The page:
Writing a love letter to the sellers can sometimes seal the deal, Brown adds.

    “A buyer may outline why they feel this house would suit their family needs and how they can keep on the tradition of what the previous owner has,” she says.

    6. You gave up after your offer was initially refused

    If, for whatever reason, the sellers reject your bid, hang in there, Brown says. Contracts that come in way over asking price tend to have a high cancellation rate, perhaps because the buyers didn’t have pre-approval and their financing falls through.

    “I make sure things always end nicely with the listing agent, and tell them that we want to be kept in the loop should there be any problems with the accepted offer,” she says.

    Ask your agent to check in every two or three weeks. Because then, instead of putting it back on the market and creating a whole new bidding war, the listing agent may just go to the next most attractive offer: yours.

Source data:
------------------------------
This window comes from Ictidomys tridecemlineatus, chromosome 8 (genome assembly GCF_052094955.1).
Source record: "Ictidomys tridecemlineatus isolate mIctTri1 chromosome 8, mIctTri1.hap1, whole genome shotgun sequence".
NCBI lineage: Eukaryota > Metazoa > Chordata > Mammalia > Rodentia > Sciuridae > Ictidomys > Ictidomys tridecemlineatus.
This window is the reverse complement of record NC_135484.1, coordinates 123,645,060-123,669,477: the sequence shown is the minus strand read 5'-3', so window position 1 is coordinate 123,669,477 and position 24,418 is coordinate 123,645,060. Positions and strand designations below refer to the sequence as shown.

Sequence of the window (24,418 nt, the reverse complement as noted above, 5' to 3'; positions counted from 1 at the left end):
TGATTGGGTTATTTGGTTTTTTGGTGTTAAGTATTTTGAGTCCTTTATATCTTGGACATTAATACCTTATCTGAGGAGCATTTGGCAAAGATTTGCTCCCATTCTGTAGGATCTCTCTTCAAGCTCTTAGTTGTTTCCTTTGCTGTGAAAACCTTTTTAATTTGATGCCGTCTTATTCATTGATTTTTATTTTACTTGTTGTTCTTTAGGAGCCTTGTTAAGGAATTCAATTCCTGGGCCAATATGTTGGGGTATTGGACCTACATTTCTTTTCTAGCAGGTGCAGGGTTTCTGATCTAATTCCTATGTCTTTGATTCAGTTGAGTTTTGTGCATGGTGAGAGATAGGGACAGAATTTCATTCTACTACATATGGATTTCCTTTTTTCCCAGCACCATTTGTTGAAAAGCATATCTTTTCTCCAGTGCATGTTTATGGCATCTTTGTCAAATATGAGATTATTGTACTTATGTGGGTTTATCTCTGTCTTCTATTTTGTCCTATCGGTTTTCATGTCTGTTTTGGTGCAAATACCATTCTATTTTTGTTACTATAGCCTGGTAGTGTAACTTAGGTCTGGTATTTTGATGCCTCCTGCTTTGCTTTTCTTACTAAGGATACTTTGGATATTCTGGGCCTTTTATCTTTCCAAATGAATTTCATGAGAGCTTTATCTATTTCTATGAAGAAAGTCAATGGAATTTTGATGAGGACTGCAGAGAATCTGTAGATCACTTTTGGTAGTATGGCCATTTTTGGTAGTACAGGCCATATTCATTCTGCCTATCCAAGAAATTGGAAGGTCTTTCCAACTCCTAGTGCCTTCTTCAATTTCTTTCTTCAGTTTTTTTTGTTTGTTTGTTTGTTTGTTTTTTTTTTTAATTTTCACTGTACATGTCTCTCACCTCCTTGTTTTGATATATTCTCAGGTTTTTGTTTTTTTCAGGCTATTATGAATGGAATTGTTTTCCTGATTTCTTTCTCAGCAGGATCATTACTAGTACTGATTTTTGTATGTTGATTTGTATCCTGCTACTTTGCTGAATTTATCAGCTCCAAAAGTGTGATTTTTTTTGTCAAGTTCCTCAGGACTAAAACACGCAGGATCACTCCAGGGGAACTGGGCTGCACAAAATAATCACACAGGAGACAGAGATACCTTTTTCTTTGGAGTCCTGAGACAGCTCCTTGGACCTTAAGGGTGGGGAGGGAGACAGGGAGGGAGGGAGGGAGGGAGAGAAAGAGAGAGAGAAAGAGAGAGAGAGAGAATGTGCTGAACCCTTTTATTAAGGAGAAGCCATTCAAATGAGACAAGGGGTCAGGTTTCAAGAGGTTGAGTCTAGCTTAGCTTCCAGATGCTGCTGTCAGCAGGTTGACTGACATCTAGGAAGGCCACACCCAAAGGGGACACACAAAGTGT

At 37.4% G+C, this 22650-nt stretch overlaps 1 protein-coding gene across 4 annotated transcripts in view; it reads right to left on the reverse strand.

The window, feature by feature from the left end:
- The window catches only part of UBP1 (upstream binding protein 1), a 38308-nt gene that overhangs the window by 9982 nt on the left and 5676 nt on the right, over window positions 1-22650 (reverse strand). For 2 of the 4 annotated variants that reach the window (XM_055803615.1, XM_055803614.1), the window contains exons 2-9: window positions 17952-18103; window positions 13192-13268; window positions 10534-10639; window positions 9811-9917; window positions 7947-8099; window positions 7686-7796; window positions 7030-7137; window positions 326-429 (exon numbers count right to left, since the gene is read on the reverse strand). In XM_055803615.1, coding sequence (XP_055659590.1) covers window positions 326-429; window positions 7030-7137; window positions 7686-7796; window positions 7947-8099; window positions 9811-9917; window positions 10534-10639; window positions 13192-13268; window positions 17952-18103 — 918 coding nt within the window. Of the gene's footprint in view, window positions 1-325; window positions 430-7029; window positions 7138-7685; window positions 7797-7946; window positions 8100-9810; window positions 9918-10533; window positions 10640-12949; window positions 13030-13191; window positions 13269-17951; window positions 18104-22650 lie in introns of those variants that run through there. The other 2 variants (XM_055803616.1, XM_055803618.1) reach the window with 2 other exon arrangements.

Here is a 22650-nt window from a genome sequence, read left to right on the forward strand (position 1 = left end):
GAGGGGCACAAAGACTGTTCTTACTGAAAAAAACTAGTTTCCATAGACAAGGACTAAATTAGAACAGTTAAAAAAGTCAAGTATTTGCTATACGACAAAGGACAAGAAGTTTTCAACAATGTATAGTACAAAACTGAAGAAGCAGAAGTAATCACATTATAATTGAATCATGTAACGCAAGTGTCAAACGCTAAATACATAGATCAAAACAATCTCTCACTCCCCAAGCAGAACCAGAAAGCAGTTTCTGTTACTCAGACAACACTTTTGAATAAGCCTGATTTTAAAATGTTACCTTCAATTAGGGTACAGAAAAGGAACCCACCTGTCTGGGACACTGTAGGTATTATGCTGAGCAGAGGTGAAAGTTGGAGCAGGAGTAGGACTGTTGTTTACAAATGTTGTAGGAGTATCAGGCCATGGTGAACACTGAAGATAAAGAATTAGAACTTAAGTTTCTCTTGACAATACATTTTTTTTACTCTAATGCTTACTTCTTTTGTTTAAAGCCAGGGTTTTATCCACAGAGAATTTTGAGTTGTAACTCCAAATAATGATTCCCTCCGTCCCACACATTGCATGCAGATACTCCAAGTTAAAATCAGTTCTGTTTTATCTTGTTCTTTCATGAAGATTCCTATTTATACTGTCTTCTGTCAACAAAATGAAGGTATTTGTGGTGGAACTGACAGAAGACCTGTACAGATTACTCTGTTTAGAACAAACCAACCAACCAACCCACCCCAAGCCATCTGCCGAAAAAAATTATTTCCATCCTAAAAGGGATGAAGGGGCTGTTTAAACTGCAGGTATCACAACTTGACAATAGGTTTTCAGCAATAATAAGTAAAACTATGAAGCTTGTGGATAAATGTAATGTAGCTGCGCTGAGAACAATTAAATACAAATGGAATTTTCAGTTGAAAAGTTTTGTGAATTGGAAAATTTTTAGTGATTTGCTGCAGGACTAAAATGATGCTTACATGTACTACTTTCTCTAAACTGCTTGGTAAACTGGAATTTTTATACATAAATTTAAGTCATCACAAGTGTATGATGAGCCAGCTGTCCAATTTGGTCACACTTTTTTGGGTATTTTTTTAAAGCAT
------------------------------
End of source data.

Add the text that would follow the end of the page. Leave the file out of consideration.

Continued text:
• 7 Things House Hunters Should Do Before Even Setting Foot in a Home

    Once you decide to buy a home, the first thing you (understandably) want to do is pop into open houses and fantasize about your new life in your new digs.

    It is a crucial part of the process. But jumping straight into the deep end could land you in trouble—both financially and emotionally.

    Take it from me: When my husband and I bought our first house, we launched into the search without prepping properly. We fell in love with a two-bedroom bungalow far too quickly (it was one of the first homes we saw), and spent the entire closing process playing catch-up. We rushed to get a loan approved; we scrambled to understand our contingency options; and in the end, the home turned out not to be exactly what we needed.

     I've made a promise to myself: Next time, I'll think things through and prevent buyer's remorse. And I urge you to, too. I talked with real estate pros to find out the things you should do before you ever set foot in a home.